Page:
The curtains were very different from the old ones; while there were only three windows in the living room, there were now twice that many curtains on them. I distinctly remember Mama having said many times that she’d like to get rid of that old junk in the house. ‘Just for a change.’ Well, now she had her change. We hadn’t yet found a replacement stove, but there were more than enough pots and pans left over from the sale that could be used if and when we did.

Mom continued to look dazed, but she came to life again when she started to sit down on the new davenport. It collapsed completely under her, all three sides falling away. It was then that I handed her the envelope containing the money we’d received from the sale of the old furniture: $71.30. It had been planned as a Christmas gift all along, and Billy had written in crayon on the outside of the envelope, To Mama, Merry Christmas from The Katzenjammer Kids.

Mama didn’t speak for a long time, but when she did she just looked up and said, "Merry Christmas." And it was.

- from "Finding My Father," 1975, 1976.


Today it belongs to Jay Leno:

“Joan Collins is marrying a man 30 years her junior; they met over dinner – he was delivering Meals on Wheels. For those who’d like to send the couple a gift the registry is the gift shop at Cedars of Lebanon.”


notable birthdays Chet Baker o Robert Bly o Jose Greco o Harry Guardino o Corey Haim o Tim Hardin o Elizabeth Hartman o Paul Hornung o Floyd Kaiber o Susan Lucci o Connie Mack o Buzz Miller o Ruth Roman o Vincent Sardi, Sr. o Helmut Schmidt o Joan Severance o Harry Shearer o Eddie Vedder o Madame C.J. Walker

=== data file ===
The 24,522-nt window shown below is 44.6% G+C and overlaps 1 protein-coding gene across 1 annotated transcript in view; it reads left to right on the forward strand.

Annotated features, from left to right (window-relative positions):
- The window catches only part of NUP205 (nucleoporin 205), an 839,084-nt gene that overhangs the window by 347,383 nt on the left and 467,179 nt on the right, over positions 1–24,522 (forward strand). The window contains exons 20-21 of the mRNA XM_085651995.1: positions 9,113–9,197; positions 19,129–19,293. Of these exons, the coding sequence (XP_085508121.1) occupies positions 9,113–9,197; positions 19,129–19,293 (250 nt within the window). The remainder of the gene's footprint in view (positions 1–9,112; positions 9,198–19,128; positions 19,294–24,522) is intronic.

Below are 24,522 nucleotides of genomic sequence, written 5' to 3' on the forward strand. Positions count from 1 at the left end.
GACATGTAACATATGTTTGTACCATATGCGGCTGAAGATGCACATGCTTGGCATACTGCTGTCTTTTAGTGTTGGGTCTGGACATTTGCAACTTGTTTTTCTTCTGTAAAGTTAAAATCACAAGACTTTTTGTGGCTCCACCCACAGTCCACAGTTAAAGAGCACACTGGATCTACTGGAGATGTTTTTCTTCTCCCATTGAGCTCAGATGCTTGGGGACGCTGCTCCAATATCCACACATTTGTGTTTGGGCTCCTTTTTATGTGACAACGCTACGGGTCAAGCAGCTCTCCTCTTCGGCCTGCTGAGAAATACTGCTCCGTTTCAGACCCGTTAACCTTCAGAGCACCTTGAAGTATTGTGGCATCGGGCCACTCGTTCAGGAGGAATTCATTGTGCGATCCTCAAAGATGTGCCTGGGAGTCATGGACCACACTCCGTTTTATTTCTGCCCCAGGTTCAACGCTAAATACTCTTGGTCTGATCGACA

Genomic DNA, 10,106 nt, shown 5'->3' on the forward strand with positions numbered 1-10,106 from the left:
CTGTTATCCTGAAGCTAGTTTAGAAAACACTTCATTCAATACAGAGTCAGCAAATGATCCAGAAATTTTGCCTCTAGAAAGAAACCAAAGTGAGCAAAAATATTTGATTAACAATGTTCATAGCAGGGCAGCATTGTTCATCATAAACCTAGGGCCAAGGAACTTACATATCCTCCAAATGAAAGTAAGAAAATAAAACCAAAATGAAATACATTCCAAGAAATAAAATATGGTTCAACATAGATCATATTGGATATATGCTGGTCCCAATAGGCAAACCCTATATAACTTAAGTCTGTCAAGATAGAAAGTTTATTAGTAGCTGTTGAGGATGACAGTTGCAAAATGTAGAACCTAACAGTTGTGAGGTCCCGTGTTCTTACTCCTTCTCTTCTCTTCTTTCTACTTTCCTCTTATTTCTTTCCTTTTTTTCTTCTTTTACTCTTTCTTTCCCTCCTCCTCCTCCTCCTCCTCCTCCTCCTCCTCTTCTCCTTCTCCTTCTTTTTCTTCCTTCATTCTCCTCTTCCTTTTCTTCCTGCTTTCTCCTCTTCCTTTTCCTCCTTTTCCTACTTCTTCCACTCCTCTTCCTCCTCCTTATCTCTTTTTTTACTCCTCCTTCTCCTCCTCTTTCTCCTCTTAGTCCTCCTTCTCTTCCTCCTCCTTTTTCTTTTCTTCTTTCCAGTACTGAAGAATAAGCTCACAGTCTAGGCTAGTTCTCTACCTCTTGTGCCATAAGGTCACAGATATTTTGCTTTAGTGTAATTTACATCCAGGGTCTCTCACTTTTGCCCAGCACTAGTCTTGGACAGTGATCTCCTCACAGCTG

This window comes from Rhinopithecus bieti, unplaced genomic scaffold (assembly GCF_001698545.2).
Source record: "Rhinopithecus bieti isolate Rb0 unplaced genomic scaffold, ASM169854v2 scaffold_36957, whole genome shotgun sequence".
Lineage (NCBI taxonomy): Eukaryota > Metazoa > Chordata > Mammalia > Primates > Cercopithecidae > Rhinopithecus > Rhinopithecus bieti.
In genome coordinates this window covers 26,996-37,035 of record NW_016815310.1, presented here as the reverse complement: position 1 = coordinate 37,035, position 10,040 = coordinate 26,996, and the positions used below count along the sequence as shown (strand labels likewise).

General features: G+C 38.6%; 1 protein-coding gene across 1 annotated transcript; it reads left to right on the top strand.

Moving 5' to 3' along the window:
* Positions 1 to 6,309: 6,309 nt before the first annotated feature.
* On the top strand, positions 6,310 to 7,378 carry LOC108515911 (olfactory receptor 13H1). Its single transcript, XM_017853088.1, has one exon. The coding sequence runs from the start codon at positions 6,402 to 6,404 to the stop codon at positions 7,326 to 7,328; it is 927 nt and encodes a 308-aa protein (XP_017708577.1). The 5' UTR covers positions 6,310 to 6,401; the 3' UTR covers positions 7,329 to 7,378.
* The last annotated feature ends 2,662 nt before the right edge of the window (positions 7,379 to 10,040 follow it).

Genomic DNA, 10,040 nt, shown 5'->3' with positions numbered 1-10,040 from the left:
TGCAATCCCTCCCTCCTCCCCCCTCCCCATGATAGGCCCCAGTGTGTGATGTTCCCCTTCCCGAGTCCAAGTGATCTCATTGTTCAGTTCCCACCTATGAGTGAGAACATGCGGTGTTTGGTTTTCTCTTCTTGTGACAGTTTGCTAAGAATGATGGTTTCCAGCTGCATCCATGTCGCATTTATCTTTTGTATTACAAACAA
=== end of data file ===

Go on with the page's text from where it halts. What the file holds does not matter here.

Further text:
Rod's random thoughts We must continue to believe that many are the men of peace
who from time to time will set out to walk among us.

If you loved my face as much as you love Christmas, I’d be safe from year to year.

Christmas is more than a celebration, it is a time of summing up.


Too much was asked of one small virgin
that she should be an architect
and labor as a workman does
yet do so in an angel’s guise.

Those of us who think ourselves experienced
are given scriptures as The Daily News
and told beyond all doubt that they are fact.
Present fiction has a truer ring
than some old writings of another time.

Men have sailed beyond the ocean’s edge
and even walked out on the moon;
Why not a virgin birth?
Well, there was no television then
and Norman Mailer has no notes
he scribbled at the scene.

Still if man today can build with vision
and tear down with lack of conscience,
yesterday’s young virgin birth
is hardly miracle enough to turn our heads.
The marvel is that some of us are still around
to celebrate this august birthday once again.

- from “The Carols of Christmas,” 1971

© 1971, 1975, 1976, 1988, 1998, 2001 by Stanyan Music Group & Rod McKuen. All Rights Reserved
Birthday research by Wade Alexander o Poetry from the collection of Jay Hagan o Coordinated by Melinda Smith